I know that organization is a factor.  I have many students who watch the videos multiple times because they lose their work.  They get frustrated, I get frustrated, but at the same time, they need to realize that they are being held accountable for the same work as everyone.

What more can I/should I do?  I do truly believe that the students need to start taking some responsibility here.  But what about when they don't?  Do they just fail?  It goes against my core beliefs to let a kid fail because they won't put in the effort.  But the amount of time and energy I put in to getting them caught up is exhausting.  And is it even fair to them.  Maybe it's better to let them fail early so they will succeed later.

This is why good teachers get burnt out.

Again, I don't have the answers...Do you?


  1. I feel your pain and know exactly your frustrations. I would love to hear any advice you get. I just started the flipped classroom today, so we shall see how many did their homework tomorrow :)

  2. Thanks for sharing the experience. Current, problem with the Flipped Classroom using video is that video/book is passive form of learning.

    We are building to make it an active learning process thru flash cards attached to the lesson. We never thought about students not having access to internet/computers in big quantities.

  3. I have been flipping my HS math class for two years. I have found a few ways to help with the passive video watching and accountability for the assignment. While nothing is perfect and if accessability is the issue then this wont help. I have created video lesson notesheets for the students. The take notes while watching the video lesson and then they next day, pair up with another student to formulate anyu questions left unanswered. I can quicky see who has not done thier work and for many it is embarassing enough for others to see that they did not do their assignment and can not contribute to the partnership. Another thing I added this semester was a quiz after the video lesson. I make my quizzes in an LMS called, which is free. You can also make these using Google forms. These are short questions that i use to assess the students formatively before they get to class. I know who understand, who didn't watch and who needs my help.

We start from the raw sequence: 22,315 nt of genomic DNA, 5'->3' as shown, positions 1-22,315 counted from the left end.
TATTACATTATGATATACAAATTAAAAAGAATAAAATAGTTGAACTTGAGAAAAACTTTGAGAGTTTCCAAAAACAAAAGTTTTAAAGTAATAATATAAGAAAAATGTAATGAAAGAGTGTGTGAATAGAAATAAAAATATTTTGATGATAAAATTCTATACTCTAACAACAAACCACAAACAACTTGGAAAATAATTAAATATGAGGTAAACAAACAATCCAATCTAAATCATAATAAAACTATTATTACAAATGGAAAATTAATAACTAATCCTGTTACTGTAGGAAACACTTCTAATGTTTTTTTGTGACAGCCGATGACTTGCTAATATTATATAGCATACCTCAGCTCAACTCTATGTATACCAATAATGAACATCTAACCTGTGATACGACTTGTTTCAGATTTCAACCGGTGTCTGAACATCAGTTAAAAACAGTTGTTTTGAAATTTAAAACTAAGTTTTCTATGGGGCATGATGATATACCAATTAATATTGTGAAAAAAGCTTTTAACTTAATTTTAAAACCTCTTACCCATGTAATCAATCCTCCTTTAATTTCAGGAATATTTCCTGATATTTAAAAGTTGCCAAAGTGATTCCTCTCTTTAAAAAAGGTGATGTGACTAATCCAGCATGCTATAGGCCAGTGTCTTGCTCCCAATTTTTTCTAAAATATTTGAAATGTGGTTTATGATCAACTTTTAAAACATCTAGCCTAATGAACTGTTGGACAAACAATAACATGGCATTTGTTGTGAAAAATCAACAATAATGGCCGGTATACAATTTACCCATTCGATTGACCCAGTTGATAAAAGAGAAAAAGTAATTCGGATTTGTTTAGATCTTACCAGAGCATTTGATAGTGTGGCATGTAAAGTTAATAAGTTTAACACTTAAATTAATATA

Lastly, what about making those that did not watch the video sit out of the "fun" part of the next day. They can go to a classroom or media center desktop computer and watch the video and can not join in until they've completed the work.

  4. I, too, just flipped my classroom. I have 3 or 4 students in each of my two classes that cannot be bothered to watch the video at home prior to coming to class. While I am not happy with that figure, it is less than the number of students who didn't do any of their math assignment and turn it in prior to the flip.

    I started asking a question at the end of the video that needs to be answered prior to class so I know who watched the video and who didn't.

    While still working out the bugs, I'd much rather have the flipped classroom. I am already getting positive comments from parents and students.